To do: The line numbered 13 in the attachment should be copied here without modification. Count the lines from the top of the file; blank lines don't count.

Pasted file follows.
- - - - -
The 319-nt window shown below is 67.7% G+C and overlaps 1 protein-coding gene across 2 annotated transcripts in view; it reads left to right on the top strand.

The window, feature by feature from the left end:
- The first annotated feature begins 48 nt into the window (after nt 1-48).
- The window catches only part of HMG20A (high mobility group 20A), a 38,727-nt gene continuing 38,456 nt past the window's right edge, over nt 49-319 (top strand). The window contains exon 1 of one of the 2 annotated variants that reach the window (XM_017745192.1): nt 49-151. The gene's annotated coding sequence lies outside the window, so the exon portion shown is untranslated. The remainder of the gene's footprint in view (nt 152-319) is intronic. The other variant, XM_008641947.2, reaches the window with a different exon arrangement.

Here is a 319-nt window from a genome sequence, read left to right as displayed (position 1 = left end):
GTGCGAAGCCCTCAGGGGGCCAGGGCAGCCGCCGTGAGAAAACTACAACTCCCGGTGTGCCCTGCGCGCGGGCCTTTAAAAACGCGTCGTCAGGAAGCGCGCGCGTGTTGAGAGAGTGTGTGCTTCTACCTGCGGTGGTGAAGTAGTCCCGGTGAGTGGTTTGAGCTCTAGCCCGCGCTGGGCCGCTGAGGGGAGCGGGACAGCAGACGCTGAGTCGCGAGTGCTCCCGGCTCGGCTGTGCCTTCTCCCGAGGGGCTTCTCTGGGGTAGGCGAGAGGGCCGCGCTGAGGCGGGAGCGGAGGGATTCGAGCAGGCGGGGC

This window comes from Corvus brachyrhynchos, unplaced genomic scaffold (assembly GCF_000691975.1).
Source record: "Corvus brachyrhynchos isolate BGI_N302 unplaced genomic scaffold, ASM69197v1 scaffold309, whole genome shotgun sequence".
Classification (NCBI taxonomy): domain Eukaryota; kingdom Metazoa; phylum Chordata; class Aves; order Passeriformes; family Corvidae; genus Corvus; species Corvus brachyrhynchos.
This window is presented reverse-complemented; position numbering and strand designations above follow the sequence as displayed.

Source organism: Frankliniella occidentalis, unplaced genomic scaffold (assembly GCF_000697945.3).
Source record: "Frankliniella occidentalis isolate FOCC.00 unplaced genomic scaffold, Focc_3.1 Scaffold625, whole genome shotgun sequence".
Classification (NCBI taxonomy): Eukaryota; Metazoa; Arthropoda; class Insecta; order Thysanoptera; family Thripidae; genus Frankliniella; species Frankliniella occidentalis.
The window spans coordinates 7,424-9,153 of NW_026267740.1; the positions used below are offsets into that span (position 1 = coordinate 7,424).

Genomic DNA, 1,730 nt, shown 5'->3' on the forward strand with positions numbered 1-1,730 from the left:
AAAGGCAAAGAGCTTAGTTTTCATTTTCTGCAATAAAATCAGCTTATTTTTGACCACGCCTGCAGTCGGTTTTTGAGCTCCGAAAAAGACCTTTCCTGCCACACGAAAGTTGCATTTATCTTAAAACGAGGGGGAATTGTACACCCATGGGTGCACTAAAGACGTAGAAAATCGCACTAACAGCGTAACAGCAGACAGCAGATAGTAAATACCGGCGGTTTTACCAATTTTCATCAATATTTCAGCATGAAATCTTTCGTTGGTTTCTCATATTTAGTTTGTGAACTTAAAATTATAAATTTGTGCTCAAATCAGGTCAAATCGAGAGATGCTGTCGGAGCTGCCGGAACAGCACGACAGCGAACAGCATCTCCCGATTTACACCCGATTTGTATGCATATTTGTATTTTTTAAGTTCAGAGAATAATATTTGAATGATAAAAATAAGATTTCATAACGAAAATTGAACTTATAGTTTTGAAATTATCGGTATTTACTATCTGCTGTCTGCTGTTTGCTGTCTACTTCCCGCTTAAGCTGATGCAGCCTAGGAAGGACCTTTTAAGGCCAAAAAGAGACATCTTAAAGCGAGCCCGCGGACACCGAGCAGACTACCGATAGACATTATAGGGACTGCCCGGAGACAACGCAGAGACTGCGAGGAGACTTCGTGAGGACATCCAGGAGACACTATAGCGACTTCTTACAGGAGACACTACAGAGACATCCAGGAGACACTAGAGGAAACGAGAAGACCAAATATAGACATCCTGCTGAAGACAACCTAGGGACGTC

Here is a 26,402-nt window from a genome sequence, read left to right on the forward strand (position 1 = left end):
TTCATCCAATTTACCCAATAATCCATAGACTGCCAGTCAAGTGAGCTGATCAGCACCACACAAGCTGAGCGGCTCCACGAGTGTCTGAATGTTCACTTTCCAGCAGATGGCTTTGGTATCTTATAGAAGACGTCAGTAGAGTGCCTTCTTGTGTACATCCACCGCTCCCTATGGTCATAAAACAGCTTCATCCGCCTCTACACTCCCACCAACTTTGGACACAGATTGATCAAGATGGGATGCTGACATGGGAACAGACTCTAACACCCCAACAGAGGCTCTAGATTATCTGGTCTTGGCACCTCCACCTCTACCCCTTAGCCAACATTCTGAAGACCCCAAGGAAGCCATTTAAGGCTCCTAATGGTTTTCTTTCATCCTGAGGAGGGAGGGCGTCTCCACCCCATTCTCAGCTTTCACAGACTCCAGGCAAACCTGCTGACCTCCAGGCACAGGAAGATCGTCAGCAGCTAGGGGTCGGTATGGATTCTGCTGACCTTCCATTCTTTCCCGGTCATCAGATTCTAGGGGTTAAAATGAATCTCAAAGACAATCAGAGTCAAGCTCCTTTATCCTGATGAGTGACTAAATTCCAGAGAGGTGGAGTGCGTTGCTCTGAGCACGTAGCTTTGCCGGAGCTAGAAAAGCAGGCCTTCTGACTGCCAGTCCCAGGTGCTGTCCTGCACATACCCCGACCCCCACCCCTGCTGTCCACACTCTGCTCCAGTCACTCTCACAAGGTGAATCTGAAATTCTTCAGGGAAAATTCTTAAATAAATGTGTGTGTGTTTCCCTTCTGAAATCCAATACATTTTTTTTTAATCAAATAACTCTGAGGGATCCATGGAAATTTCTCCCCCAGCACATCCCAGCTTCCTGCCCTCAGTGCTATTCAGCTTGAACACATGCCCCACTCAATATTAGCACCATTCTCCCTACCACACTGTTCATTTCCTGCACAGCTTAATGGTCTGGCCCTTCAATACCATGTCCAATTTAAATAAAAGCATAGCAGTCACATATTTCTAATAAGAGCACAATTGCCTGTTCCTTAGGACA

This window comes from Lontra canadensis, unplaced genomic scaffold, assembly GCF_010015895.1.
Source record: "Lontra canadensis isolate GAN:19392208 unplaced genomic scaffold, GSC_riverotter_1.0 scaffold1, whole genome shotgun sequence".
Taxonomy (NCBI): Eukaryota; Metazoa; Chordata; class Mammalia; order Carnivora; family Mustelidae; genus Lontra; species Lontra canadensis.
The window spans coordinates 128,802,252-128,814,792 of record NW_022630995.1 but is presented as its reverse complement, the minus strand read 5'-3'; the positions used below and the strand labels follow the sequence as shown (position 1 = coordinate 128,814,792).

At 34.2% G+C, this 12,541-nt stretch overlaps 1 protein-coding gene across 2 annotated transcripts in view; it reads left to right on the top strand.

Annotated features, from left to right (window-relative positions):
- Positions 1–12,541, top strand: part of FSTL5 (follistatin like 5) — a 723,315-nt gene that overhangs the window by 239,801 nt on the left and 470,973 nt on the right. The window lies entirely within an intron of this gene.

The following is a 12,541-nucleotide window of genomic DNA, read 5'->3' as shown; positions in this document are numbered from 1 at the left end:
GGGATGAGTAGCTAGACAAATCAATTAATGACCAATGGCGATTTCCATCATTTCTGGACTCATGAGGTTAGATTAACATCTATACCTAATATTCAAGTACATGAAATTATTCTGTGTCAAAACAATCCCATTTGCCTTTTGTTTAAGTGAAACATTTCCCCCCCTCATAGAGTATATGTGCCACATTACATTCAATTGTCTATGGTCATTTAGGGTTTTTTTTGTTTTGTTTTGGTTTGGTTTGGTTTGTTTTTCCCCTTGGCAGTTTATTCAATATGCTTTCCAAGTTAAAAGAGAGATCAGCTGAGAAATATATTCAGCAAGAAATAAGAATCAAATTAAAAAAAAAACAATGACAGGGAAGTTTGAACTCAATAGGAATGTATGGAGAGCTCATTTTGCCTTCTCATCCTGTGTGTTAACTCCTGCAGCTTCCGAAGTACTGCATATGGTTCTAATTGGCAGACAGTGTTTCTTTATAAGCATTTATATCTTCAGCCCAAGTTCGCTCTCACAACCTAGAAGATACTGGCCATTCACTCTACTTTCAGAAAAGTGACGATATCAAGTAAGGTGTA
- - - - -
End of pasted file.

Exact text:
Classification (NCBI taxonomy): Eukaryota; Metazoa; Arthropoda; class Insecta; order Thysanoptera; family Thripidae; genus Frankliniella; species Frankliniella occidentalis.